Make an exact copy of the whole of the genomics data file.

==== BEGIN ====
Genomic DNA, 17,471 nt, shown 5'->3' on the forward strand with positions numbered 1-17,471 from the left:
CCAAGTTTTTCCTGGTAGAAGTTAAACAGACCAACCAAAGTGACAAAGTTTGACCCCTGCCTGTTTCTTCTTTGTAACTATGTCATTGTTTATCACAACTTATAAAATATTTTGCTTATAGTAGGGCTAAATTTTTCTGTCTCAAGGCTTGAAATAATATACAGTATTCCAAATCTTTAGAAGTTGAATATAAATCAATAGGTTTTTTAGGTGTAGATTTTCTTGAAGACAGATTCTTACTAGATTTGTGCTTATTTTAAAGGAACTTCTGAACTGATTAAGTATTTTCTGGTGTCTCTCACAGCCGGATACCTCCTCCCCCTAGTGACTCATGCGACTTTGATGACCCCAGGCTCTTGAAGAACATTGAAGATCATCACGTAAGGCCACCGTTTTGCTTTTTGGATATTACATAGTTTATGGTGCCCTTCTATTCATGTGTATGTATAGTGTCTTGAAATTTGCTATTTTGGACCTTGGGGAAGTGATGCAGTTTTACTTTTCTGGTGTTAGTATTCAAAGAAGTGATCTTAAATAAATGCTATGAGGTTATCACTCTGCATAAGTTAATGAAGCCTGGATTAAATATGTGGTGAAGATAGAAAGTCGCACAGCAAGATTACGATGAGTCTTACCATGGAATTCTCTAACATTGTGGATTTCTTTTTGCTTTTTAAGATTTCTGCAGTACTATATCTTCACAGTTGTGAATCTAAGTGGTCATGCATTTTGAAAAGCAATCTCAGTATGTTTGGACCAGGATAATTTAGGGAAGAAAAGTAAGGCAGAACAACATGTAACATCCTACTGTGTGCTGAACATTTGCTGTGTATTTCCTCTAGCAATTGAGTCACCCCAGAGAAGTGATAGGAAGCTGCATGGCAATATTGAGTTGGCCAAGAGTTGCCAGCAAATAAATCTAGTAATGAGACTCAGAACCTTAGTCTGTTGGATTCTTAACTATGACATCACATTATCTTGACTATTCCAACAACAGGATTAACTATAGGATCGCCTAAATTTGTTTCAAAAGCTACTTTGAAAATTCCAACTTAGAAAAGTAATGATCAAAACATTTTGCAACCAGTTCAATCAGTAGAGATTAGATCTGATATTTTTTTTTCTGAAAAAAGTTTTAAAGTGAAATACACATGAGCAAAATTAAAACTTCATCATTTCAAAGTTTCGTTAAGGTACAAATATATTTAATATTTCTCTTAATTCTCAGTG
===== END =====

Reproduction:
Genomic DNA, 17,471 nt, shown 5'->3' on the forward strand with positions numbered 1-17,471 from the left:
CCAAGTTTTTCCTGGTAGAAGTTAAACAGACCAACCAAAGTGACAAAGTTTGACCCCTGCCTGTTTCTTCTTTGTAACTATGTCATTGTTTATCACAACTTATAAAATATTTTGCTTATAGTAGGGCTAAATTTTTCTGTCTCAAGGCTTGAAATAATATACAGTATTCCAAATCTTTAGAAGTTGAATATAAATCAATAGGTTTTTTAGGTGTAGATTTTCTTGAAGACAGATTCTTACTAGATTTGTGCTTATTTTAAAGGAACTTCTGAACTGATTAAGTATTTTCTGGTGTCTCTCACAGCCGGATACCTCCTCCCCCTAGTGACTCATGCGACTTTGATGACCCCAGGCTCTTGAAGAACATTGAAGATCATCACGTAAGGCCACCGTTTTGCTTTTTGGATATTACATAGTTTATGGTGCCCTTCTATTCATGTGTATGTATAGTGTCTTGAAATTTGCTATTTTGGACCTTGGGGAAGTGATGCAGTTTTACTTTTCTGGTGTTAGTATTCAAAGAAGTGATCTTAAATAAATGCTATGAGGTTATCACTCTGCATAAGTTAATGAAGCCTGGATTAAATATGTGGTGAAGATAGAAAGTCGCACAGCAAGATTACGATGAGTCTTACCATGGAATTCTCTAACATTGTGGATTTCTTTTTGCTTTTTAAGATTTCTGCAGTACTATATCTTCACAGTTGTGAATCTAAGTGGTCATGCATTTTGAAAAGCAATCTCAGTATGTTTGGACCAGGATAATTTAGGGAAGAAAAGTAAGGCAGAACAACATGTAACATCCTACTGTGTGCTGAACATTTGCTGTGTATTTCCTCTAGCAATTGAGTCACCCCAGAGAAGTGATAGGAAGCTGCATGGCAATATTGAGTTGGCCAAGAGTTGCCAGCAAATAAATCTAGTAATGAGACTCAGAACCTTAGTCTGTTGGATTCTTAACTATGACATCACATTATCTTGACTATTCCAACAACAGGATTAACTATAGGATCGCCTAAATTTGTTTCAAAAGCTACTTTGAAAATTCCAACTTAGAAAAGTAATGATCAAAACATTTTGCAACCAGTTCAATCAGTAGAGATTAGATCTGATATTTTTTTTTCTGAAAAAAGTTTTAAAGTGAAATACACATGAGCAAAATTAAAACTTCATCATTTCAAAGTTTCGTTAAGGTACAAATATATTTAATATTTCTCTTAATTCTCAGTG